THE LITTLE BOOK OF PI NEWSLETTERS: PART ONE by Kevin Kiely
(PI News July/August 2006)
Read it now in colour on high-gloss paper, or downloaded as a PDF; yet, the PI News began life as a single sheet of A4 with the masthead ‘Poetry Ireland ’ shadowed in black lettering. In September 1978, the editorial address based itself at 89 Carrick Court, Portmarnock (Co. Dublin). One year’s membership cost £6. The George Washington of the enterprise was John F Deane who announced in the second newsletter (Oct. ’78; two pages stapled): ‘Poetry Ireland has been well inaugurated.’ John Montague: president; Paul Durcan: vice-president, alongside John Jordan, Robert Greacen and Tomás Mac Síomóin.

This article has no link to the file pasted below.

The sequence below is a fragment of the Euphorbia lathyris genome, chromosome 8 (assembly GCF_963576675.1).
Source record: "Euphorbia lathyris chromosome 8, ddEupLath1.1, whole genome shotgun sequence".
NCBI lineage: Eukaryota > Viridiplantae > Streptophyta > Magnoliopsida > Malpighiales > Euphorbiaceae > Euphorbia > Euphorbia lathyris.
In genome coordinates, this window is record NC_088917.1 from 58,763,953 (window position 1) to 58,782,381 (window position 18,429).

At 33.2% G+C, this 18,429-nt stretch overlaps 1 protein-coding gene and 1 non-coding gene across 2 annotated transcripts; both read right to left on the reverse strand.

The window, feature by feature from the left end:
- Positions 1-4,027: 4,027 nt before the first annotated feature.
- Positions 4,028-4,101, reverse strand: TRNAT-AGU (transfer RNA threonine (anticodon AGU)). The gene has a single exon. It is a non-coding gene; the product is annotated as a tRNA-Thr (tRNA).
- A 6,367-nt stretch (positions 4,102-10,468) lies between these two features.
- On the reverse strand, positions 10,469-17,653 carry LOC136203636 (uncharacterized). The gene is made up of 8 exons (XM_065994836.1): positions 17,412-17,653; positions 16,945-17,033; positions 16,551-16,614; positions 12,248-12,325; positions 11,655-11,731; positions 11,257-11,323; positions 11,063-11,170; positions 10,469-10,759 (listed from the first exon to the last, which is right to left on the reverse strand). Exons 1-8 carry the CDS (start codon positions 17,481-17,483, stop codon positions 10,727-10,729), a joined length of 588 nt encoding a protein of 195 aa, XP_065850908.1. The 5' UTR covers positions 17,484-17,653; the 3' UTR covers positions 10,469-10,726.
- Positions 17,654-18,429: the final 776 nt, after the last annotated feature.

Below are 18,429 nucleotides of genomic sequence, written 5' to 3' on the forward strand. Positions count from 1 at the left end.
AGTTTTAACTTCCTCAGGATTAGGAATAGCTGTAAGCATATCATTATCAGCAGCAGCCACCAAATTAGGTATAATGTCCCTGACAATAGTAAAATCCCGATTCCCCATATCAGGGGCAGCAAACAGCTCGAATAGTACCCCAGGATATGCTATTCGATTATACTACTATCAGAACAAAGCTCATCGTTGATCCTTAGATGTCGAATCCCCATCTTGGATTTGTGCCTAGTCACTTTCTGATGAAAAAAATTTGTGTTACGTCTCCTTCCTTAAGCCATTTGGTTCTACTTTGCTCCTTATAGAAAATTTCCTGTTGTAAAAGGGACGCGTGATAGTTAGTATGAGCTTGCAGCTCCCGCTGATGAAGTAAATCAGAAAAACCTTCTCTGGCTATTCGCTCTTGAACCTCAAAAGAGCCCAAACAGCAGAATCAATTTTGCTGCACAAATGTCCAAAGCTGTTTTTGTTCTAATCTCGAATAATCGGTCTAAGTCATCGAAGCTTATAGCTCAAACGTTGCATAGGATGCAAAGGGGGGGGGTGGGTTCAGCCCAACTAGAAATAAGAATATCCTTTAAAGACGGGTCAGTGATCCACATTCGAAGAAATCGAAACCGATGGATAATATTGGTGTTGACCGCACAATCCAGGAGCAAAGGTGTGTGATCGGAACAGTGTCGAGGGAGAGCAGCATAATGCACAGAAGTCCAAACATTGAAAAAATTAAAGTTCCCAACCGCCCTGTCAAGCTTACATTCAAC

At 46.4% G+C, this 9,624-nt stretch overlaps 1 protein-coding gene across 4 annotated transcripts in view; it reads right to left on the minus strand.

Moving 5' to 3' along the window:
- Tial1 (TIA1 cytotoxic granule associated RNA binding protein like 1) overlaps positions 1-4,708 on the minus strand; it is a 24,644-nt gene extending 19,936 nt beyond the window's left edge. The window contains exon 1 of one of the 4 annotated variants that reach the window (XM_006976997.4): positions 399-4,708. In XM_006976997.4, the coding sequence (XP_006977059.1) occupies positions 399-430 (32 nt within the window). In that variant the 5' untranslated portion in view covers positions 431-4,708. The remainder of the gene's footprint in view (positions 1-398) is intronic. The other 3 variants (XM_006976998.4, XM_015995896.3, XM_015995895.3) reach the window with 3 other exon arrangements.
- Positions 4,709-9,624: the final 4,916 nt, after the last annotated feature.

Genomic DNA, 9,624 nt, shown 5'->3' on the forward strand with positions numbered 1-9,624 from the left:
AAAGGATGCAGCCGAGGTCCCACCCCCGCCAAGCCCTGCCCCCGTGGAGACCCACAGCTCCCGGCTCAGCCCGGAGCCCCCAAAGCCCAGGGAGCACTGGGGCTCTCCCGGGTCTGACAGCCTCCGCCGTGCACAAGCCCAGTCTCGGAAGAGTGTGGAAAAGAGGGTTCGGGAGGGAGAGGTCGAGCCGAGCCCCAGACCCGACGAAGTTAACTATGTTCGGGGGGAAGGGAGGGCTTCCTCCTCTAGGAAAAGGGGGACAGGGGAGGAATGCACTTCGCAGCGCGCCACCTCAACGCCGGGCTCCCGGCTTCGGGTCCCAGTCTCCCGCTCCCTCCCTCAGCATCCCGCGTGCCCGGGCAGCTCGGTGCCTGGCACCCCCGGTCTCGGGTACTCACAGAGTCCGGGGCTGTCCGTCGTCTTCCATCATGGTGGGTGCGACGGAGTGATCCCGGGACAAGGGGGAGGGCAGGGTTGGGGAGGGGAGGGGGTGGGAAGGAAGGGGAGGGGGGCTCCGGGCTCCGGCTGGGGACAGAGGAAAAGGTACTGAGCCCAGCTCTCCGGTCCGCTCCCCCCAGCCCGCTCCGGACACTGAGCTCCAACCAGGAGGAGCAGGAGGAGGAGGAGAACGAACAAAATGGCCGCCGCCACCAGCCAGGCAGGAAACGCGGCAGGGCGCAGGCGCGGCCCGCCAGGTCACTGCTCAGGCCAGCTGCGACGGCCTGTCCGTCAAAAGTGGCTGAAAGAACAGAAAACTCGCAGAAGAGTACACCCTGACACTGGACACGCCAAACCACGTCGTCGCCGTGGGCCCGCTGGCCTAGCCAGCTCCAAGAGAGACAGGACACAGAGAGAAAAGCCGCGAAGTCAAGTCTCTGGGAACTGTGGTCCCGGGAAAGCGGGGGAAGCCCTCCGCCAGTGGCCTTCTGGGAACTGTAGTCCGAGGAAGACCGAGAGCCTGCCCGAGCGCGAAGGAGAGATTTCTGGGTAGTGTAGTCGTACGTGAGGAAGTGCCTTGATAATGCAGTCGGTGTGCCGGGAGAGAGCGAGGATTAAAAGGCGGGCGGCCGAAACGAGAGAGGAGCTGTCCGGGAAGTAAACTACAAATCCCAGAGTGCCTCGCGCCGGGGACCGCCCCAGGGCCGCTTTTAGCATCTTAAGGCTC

In 1979, Deane rattled the begging bowl: ‘One of the aims of PI is to find premises in Dublin to house a Poetry Centre for Ireland’. Many changes of address might portray PI as a travelling circus rather than an integrated organisation. Future rigours would usually include this fear of becoming homeless. But with headquarters established (Jack Deane’s house) and later at Rory Brennan’s, the newsletter consistently appeared – somewhat Zozimus-like, broadsheet-like. John Jordan’s lecture billed for the James Ussher Theatre TCD, 9 Jan 1979. An eyewitness account follows. ‘Jordan arrived wrapped against the chilly weather, script in pocket. He approached the lectern, dropped his stick, knocked over the water jug and began repeating, ‘Patrick Kavanagh. After a third utterance of this, which increased the expectation of the audience, Jordan became silent. Eventually, the evening was abandoned for a retreat to Grogan’s pub.’